Mormon greatly admires the courage and spirit of Captain Moroni. He praises him so extravagantly at Alma 48:11–18 that any subsequent criticism would be inconsistent. Nevertheless, there are indications that Moroni had his faults and could have been a difficult man to work with —or at least this is the conclusion that readers can draw for themselves from reading his letters reproduced at Alma 54 and 60. In the former letter, it is hard to see how the accusation “thou art a child of hell” (54:11) might have been a successful opening for negotiations, and in the latter Moroni claims (inaccurately, as it turns out) a revelation suggesting that the governor has “transgress[ed] the laws of God” and needs to repent of his “sins and iniquities”….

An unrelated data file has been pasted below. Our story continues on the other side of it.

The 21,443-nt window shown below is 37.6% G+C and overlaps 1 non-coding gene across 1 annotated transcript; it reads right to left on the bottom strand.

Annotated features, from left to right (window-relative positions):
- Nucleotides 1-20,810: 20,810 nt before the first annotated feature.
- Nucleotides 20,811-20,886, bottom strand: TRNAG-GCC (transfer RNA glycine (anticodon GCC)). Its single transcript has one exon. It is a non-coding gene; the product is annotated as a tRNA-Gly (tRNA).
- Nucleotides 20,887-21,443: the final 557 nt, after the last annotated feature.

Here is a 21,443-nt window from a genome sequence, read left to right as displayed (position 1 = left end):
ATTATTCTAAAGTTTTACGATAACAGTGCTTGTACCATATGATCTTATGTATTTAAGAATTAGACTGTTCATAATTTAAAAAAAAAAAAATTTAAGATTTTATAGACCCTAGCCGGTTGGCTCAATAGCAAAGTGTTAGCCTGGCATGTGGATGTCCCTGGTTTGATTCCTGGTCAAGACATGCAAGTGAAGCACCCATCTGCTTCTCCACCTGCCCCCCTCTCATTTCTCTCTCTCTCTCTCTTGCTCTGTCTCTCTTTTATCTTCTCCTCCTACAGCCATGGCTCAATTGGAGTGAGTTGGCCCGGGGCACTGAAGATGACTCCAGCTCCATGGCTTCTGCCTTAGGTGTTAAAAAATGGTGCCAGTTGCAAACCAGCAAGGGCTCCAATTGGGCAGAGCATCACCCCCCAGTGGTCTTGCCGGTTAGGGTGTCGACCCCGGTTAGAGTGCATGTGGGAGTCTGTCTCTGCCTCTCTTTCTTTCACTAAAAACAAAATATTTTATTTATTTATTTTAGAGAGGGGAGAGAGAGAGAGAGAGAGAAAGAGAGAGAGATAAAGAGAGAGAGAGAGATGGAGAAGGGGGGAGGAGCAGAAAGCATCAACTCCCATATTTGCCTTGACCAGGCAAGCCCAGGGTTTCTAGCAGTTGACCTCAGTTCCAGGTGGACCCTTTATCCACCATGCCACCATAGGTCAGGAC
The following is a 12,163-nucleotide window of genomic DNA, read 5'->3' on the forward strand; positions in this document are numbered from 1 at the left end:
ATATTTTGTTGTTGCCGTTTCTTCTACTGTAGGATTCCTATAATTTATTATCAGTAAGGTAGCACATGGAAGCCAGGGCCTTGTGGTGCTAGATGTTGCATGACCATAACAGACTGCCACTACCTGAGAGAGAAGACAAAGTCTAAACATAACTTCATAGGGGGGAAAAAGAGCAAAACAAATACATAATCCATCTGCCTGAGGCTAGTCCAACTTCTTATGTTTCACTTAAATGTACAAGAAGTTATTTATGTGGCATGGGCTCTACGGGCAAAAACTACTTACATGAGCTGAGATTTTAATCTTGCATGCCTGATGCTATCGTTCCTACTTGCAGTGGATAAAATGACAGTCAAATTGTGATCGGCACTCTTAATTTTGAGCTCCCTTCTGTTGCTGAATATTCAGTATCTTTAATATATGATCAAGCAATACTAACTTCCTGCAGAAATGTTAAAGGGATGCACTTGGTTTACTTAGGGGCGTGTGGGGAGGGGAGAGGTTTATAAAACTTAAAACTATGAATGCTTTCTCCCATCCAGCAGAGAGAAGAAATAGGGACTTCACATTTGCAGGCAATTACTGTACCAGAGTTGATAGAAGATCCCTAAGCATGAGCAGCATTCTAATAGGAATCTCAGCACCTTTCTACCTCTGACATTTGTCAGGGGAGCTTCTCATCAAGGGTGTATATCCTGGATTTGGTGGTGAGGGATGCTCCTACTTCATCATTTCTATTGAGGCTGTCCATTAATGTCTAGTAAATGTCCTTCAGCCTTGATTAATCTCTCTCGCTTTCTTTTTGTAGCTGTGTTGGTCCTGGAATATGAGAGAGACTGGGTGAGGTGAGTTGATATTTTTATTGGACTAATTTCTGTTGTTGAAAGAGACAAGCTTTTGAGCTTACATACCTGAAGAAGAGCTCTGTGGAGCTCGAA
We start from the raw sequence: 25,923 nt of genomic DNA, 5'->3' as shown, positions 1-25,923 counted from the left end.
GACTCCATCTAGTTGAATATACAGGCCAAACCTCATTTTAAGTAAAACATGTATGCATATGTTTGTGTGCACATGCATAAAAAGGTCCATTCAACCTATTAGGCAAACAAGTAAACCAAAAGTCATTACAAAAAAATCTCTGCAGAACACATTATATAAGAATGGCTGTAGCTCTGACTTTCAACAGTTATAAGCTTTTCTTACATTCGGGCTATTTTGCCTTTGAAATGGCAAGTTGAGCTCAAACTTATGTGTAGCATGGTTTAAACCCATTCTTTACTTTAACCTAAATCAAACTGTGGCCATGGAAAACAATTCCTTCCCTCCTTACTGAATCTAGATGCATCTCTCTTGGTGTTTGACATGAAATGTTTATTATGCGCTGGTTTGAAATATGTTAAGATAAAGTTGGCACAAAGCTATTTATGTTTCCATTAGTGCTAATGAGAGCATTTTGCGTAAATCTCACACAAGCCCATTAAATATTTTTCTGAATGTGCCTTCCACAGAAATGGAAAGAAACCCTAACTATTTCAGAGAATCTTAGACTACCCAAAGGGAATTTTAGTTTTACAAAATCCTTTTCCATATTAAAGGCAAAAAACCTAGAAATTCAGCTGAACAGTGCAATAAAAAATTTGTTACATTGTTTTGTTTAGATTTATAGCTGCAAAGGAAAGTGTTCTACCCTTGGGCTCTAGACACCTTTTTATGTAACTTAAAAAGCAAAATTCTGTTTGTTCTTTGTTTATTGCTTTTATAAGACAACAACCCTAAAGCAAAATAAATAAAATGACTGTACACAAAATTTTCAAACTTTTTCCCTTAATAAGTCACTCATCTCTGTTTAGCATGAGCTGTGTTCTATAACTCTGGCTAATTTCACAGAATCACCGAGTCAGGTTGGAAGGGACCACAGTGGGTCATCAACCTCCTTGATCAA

[In the war chapters] we see Moroni at war—defending, maneuvering, strategizing, threatening, and attacking. We could cite several passages where his actions seem questionable. During a lull in the fighting he clears out Lamanite villages and establishes fortified cities in their stead (Alma 50:7–16), a particularly aggressive form of keeping the peace, which seems contrary to the articulated ideal of engaging only in defensive warfare (Alma 43:46–47, 48:14). (This is the moment that Mormon, somewhat jaw-droppingly, pronounces to be the happiest in all of Nephite history; see Alma 50:23.) At one point Moroni slaughters some four thousand of his political opponents, thus “breaking down the wars and contentions among his own people, and subjecting them to peace and civilization”(!) (Alma 51:17–22). His negotiating skills are a bit weak….